GRED 60615, Teaching Writing/Teaching with Writing (2 cr)

Matthew Capdevielle, University Writing Program 
June 1-11, MTWRF 9:00am - 11:30am

This course is for graduate students, post-doctoral scholars, and faculty looking to enhance their teaching by honing their skills as teachers of writing in their home disciplines. Participants will develop a deeper understanding of the role that writing plays in the learning process and will use that understanding to design writing assignments and activities that best support the learning goals of participants' courses. 

2021 Summer In-Person GRED Courses

GRED 60610, How to Teach Effectively and Prepare for an Academic Career in Humanities & Social Sciences    

Jason Ruiz. American Studies
May 24-28, MTWRF, 1:00pm - 4:00pm    

There are a number of issues relating to the culture of academic life that are typically left unaddressed in formal course work and degree programs, but which are of concern for those who plan to spend their careers in academic life. This course introduces doctoral students, especially those in the humanities and social sciences, to a number of these in an effort to promote professional development.

GRED 60640, Designing and Teaching Your First Biology or Chemistry Course (2 cr)

David Hyde, Biology
May 24-27, MTWR 9:00am - 5:00pm

This course is for continuing graduate students, primarily in Biology and Chemistry, who want to improve their effectiveness in teaching in the science classroom and laboratory. It is also intended as a preparation for those graduate students who intend to have a significant teaching component in their future career. Topics covered will include:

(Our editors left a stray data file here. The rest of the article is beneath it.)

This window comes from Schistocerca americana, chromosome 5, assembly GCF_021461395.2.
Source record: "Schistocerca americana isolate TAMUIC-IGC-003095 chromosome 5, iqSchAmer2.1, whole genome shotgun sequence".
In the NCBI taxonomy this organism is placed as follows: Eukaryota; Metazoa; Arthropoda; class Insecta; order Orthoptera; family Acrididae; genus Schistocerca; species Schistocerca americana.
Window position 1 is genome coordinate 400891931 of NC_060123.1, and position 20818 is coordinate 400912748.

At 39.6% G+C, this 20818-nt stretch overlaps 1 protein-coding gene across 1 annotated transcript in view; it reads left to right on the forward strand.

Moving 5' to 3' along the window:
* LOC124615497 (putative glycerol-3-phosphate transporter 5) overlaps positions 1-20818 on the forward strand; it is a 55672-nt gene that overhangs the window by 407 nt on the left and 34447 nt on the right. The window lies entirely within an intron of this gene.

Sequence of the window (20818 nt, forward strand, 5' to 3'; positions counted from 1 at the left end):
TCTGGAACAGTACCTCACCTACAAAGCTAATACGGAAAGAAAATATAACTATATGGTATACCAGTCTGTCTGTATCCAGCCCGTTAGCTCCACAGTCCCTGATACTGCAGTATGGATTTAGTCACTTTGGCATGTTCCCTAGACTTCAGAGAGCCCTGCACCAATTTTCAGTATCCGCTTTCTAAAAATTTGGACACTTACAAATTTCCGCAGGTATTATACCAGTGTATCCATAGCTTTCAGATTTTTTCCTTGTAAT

• Steps in progressing from being a graduate student to a faculty member? What is expected when you start a new faculty position
  • Developing the fundamental tools for your first class: outline, syllabus, course materials
  • Learning to deliver clear and engaging lectures
  • Fostering critical thinking and problem-solving skills
  •  Incorporating collaborative learning? Using technology wellStandard, flipped, hybrid and online courses
  • Assessments: what it means for the student and the instructor
  • Designing a laboratory course and the appropriate experiments

Students will be asked to actively participate in the course through discussions, designing and delivering short lectures, and short writing assignments. This course is required for the completion of the Teaching Development Certification Program in Biological Sciences.

GRED 60601, Preparing for an Academic Career in Physics, Math and Engineering (1 cr.)

Philippe A. Collon, Physics
July 13-16, TWRF 9:00am - 12:00pm

This course will cover major issues in teaching and career development for students in science, mathematics, and engineering. Topics covered will include:

  • Preparing for an academic career
  • Finding academic employment
  • How academia works: postdocs, networking, publishing, and tenure
  • Teaching science, mathematics, and engineering at a university
  • Course and syllabus design
  • How to engage students in the classroom
  • How to gauge student learning
  • Balancing teaching and research

Students will be expected to give a short presentation on a topic of their choice within their own disciplines.